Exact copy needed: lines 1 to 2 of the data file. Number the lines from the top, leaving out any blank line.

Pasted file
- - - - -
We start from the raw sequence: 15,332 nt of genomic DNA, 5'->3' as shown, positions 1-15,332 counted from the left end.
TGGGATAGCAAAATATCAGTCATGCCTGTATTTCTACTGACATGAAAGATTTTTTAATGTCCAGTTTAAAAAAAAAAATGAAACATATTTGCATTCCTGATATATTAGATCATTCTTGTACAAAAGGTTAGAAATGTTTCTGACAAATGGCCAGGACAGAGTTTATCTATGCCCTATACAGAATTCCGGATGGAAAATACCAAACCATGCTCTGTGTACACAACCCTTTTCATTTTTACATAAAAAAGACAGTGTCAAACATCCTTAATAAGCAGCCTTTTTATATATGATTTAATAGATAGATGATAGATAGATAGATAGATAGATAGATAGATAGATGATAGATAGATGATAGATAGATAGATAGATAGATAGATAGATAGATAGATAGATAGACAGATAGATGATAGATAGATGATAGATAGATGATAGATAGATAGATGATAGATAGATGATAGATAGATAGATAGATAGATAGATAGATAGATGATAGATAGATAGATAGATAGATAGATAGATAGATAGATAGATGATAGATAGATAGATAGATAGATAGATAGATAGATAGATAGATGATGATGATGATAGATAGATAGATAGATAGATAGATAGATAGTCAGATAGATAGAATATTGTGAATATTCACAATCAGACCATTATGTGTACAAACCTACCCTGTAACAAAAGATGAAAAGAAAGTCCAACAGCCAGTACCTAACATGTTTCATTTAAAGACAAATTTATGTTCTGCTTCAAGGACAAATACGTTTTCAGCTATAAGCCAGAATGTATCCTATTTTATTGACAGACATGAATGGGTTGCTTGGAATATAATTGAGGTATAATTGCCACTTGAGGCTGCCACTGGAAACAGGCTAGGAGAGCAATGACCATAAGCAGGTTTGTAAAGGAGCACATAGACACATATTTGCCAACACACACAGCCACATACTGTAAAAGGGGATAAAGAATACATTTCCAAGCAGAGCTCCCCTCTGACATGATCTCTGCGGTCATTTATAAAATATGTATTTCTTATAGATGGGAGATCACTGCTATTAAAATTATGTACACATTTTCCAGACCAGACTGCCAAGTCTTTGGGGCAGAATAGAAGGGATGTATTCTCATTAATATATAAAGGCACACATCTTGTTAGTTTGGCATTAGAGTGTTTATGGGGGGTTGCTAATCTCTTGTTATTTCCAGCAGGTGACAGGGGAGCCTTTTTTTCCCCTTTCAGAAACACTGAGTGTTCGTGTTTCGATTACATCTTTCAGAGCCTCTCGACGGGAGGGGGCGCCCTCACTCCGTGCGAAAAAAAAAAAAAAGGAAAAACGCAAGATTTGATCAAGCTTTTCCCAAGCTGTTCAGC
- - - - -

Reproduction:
We start from the raw sequence: 15,332 nt of genomic DNA, 5'->3' as shown, positions 1-15,332 counted from the left end.
TGGGATAGCAAAATATCAGTCATGCCTGTATTTCTACTGACATGAAAGATTTTTTAATGTCCAGTTTAAAAAAAAAAATGAAACATATTTGCATTCCTGATATATTAGATCATTCTTGTACAAAAGGTTAGAAATGTTTCTGACAAATGGCCAGGACAGAGTTTATCTATGCCCTATACAGAATTCCGGATGGAAAATACCAAACCATGCTCTGTGTACACAACCCTTTTCATTTTTACATAAAAAAGACAGTGTCAAACATCCTTAATAAGCAGCCTTTTTATATATGATTTAATAGATAGATGATAGATAGATAGATAGATAGATAGATAGATAGATGATAGATAGATGATAGATAGATAGATAGATAGATAGATAGATAGATAGATAGATAGACAGATAGATGATAGATAGATGATAGATAGATGATAGATAGATAGATGATAGATAGATGATAGATAGATAGATAGATAGATAGATAGATAGATGATAGATAGATAGATAGATAGATAGATAGATAGATAGATAGATGATAGATAGATAGATAGATAGATAGATAGATAGATAGATAGATGATGATGATGATAGATAGATAGATAGATAGATAGATAGATAGTCAGATAGATAGAATATTGTGAATATTCACAATCAGACCATTATGTGTACAAACCTACCCTGTAACAAAAGATGAAAAGAAAGTCCAACAGCCAGTACCTAACATGTTTCATTTAAAGACAAATTTATGTTCTGCTTCAAGGACAAATACGTTTTCAGCTATAAGCCAGAATGTATCCTATTTTATTGACAGACATGAATGGGTTGCTTGGAATATAATTGAGGTATAATTGCCACTTGAGGCTGCCACTGGAAACAGGCTAGGAGAGCAATGACCATAAGCAGGTTTGTAAAGGAGCACATAGACACATATTTGCCAACACACACAGCCACATACTGTAAAAGGGGATAAAGAATACATTTCCAAGCAGAGCTCCCCTCTGACATGATCTCTGCGGTCATTTATAAAATATGTATTTCTTATAGATGGGAGATCACTGCTATTAAAATTATGTACACATTTTCCAGACCAGACTGCCAAGTCTTTGGGGCAGAATAGAAGGGATGTATTCTCATTAATATATAAAGGCACACATCTTGTTAGTTTGGCATTAGAGTGTTTATGGGGGGTTGCTAATCTCTTGTTATTTCCAGCAGGTGACAGGGGAGCCTTTTTTTCCCCTTTCAGAAACACTGAGTGTTCGTGTTTCGATTACATCTTTCAGAGCCTCTCGACGGGAGGGGGCGCCCTCACTCCGTGCGAAAAAAAAAAAAAAGGAAAAACGCAAGATTTGATCAAGCTTTTCCCAAGCTGTTCAGC